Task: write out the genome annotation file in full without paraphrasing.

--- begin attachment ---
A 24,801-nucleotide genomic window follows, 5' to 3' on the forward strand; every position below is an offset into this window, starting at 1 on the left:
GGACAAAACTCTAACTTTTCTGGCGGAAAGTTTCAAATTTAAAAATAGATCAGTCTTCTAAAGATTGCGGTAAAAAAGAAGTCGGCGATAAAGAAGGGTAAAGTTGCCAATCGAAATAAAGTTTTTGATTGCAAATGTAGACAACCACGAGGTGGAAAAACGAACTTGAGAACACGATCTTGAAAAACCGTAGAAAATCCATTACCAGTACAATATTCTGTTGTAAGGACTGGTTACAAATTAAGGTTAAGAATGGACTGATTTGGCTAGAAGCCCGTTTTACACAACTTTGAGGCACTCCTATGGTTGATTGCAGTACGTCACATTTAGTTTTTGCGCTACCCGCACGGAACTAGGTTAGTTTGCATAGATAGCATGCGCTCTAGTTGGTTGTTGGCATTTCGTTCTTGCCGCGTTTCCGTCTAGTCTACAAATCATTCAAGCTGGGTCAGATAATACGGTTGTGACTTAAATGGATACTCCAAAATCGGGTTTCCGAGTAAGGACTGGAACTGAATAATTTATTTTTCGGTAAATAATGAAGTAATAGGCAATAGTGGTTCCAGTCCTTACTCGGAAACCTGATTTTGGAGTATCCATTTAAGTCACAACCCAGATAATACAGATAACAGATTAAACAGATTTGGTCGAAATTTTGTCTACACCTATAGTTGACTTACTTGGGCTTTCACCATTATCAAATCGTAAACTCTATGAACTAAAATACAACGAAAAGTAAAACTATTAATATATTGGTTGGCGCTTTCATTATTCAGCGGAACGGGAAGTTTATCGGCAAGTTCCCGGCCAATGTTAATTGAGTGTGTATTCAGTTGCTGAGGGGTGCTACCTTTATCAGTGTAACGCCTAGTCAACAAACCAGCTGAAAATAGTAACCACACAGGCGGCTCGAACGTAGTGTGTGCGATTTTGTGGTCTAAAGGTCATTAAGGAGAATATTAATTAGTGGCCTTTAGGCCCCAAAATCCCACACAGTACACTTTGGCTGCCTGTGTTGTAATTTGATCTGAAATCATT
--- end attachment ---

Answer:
A 24,801-nucleotide genomic window follows, 5' to 3' on the forward strand; every position below is an offset into this window, starting at 1 on the left:
GGACAAAACTCTAACTTTTCTGGCGGAAAGTTTCAAATTTAAAAATAGATCAGTCTTCTAAAGATTGCGGTAAAAAAGAAGTCGGCGATAAAGAAGGGTAAAGTTGCCAATCGAAATAAAGTTTTTGATTGCAAATGTAGACAACCACGAGGTGGAAAAACGAACTTGAGAACACGATCTTGAAAAACCGTAGAAAATCCATTACCAGTACAATATTCTGTTGTAAGGACTGGTTACAAATTAAGGTTAAGAATGGACTGATTTGGCTAGAAGCCCGTTTTACACAACTTTGAGGCACTCCTATGGTTGATTGCAGTACGTCACATTTAGTTTTTGCGCTACCCGCACGGAACTAGGTTAGTTTGCATAGATAGCATGCGCTCTAGTTGGTTGTTGGCATTTCGTTCTTGCCGCGTTTCCGTCTAGTCTACAAATCATTCAAGCTGGGTCAGATAATACGGTTGTGACTTAAATGGATACTCCAAAATCGGGTTTCCGAGTAAGGACTGGAACTGAATAATTTATTTTTCGGTAAATAATGAAGTAATAGGCAATAGTGGTTCCAGTCCTTACTCGGAAACCTGATTTTGGAGTATCCATTTAAGTCACAACCCAGATAATACAGATAACAGATTAAACAGATTTGGTCGAAATTTTGTCTACACCTATAGTTGACTTACTTGGGCTTTCACCATTATCAAATCGTAAACTCTATGAACTAAAATACAACGAAAAGTAAAACTATTAATATATTGGTTGGCGCTTTCATTATTCAGCGGAACGGGAAGTTTATCGGCAAGTTCCCGGCCAATGTTAATTGAGTGTGTATTCAGTTGCTGAGGGGTGCTACCTTTATCAGTGTAACGCCTAGTCAACAAACCAGCTGAAAATAGTAACCACACAGGCGGCTCGAACGTAGTGTGTGCGATTTTGTGGTCTAAAGGTCATTAAGGAGAATATTAATTAGTGGCCTTTAGGCCCCAAAATCCCACACAGTACACTTTGGCTGCCTGTGTTGTAATTTGATCTGAAATCATT